[1] Army Doctrine Publication: Army Doctrine Primer (AC7194). (MOD: 2011), i.

[2] Air Vice-Marshal (Ret’d) Mike Harwood, “The Conceptual Component,Air Power 2014/2015 Engaging in a Changing World (2014): 16-18.

[3] A summary of the key conclusions of Forrester’s thesis can also be found in his article: Charles Forrester, “Field Marshal Montgomery’s Role in the Creation of the British 21st Army Group’s Combined Arms Doctrine for the Final Assault on Germany,” Journal of Military History 78, no. 4 (October 2014).

[4] Ian Gooderson, Air Power at the Battlefront: Allied Close Air Support in Europe, 1943-1945 (London, UK: Routledge, 1998).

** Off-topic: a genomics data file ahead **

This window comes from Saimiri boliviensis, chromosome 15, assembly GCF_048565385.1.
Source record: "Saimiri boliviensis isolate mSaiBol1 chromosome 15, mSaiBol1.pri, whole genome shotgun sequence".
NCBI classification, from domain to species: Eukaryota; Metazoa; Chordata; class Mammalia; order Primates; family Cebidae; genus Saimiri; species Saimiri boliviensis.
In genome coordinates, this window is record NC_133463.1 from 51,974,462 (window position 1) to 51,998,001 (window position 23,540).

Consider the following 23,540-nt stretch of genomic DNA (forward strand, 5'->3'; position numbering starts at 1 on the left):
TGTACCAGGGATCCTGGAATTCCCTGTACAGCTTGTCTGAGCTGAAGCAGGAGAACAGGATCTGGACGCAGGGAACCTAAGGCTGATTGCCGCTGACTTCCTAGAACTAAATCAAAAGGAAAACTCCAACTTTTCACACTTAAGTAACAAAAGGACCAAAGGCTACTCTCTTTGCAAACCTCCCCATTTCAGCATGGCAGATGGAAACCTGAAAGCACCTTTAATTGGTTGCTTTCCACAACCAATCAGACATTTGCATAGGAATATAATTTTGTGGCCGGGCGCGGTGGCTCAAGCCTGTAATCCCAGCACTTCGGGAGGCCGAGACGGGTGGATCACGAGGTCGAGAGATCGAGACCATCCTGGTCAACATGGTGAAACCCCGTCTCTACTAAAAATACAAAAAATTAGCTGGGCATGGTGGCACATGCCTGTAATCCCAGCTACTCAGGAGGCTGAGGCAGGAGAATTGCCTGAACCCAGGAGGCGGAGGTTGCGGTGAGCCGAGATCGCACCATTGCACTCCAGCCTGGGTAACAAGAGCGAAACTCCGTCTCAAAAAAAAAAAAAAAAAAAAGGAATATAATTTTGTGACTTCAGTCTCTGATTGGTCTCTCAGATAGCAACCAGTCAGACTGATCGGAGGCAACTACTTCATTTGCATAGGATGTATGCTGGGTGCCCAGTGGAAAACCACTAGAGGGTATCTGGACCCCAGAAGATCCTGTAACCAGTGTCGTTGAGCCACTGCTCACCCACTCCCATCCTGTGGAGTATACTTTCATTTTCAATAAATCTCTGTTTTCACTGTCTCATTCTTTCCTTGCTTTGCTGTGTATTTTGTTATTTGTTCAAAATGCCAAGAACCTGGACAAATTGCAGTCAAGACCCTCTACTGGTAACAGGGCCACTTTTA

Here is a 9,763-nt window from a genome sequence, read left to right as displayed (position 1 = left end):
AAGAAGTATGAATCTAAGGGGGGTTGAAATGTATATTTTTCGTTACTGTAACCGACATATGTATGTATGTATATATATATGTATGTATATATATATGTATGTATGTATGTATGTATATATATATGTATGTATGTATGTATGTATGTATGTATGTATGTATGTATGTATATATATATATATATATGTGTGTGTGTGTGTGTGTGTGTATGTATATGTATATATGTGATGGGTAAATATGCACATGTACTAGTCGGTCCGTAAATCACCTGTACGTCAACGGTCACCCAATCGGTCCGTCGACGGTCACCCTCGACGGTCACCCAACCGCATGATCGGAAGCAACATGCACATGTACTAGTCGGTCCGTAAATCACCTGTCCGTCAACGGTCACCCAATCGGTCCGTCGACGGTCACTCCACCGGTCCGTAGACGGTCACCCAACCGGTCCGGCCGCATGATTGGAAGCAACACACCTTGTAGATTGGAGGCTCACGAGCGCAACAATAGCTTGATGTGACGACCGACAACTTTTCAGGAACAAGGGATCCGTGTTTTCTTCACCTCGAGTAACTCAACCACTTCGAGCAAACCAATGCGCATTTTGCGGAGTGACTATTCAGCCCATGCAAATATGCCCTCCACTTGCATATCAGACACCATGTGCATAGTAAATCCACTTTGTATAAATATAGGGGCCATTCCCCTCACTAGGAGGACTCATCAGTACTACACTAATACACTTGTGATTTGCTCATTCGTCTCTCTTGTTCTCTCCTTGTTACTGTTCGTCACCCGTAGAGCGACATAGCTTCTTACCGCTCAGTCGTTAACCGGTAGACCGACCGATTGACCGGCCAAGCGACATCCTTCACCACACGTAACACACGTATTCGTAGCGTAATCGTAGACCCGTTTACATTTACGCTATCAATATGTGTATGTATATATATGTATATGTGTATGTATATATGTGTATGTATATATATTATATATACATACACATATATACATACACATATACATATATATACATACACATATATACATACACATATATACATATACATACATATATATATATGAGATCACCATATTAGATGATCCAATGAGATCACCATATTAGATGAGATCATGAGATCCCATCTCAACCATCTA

[5] Robert Vogel, “Tactical Air Power in Normandy: Some Thoughts on the Interdiction Plan,” Canadian Military History 3, no. 1 (1994): 37-8, 42, 45; Christopher Evans, “The Fighter Bomber in the Normandy Campaign: The Role of 83 Group,” Canadian Military History 8, no. 1: 21, 31; Terry Copp, “21st Army Group in Normandy Towards a New Balance Sheet,” Canadian Military History 16, no. 1 (2007): 65-67.

[6] Jonathan Fennell, “Reevaluating Combat Cohesion: The British Second Army in the Northwest Europe Campaign of the Second World War,” in Frontline: Combat and Cohesion in the Twenty-First Century, A. King (ed.), 134-166; Anthony King, The Combat Soldier: Infantry Tactics and Cohesion in the Twentieth and Twenty-First Centuries (Oxford, UK: Oxford University Press, 2013), 36.